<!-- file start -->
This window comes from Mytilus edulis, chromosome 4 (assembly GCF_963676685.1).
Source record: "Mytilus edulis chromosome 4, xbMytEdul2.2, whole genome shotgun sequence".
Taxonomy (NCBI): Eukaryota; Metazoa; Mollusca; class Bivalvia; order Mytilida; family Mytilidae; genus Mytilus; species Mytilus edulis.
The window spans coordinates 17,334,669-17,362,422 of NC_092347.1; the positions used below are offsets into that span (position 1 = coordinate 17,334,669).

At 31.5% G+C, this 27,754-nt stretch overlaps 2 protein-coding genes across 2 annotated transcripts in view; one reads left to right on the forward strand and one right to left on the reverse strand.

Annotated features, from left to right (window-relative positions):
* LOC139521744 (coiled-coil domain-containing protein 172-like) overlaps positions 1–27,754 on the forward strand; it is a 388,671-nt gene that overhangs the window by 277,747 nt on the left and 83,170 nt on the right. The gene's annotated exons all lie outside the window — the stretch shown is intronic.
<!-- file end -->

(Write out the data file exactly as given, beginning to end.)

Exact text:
This window comes from Mytilus edulis, chromosome 4 (assembly GCF_963676685.1).
Source record: "Mytilus edulis chromosome 4, xbMytEdul2.2, whole genome shotgun sequence".
Taxonomy (NCBI): Eukaryota; Metazoa; Mollusca; class Bivalvia; order Mytilida; family Mytilidae; genus Mytilus; species Mytilus edulis.
The window spans coordinates 17,334,669-17,362,422 of NC_092347.1; the positions used below are offsets into that span (position 1 = coordinate 17,334,669).

At 31.5% G+C, this 27,754-nt stretch overlaps 2 protein-coding genes across 2 annotated transcripts in view; one reads left to right on the forward strand and one right to left on the reverse strand.

Annotated features, from left to right (window-relative positions):
* LOC139521744 (coiled-coil domain-containing protein 172-like) overlaps positions 1–27,754 on the forward strand; it is a 388,671-nt gene that overhangs the window by 277,747 nt on the left and 83,170 nt on the right. The gene's annotated exons all lie outside the window — the stretch shown is intronic.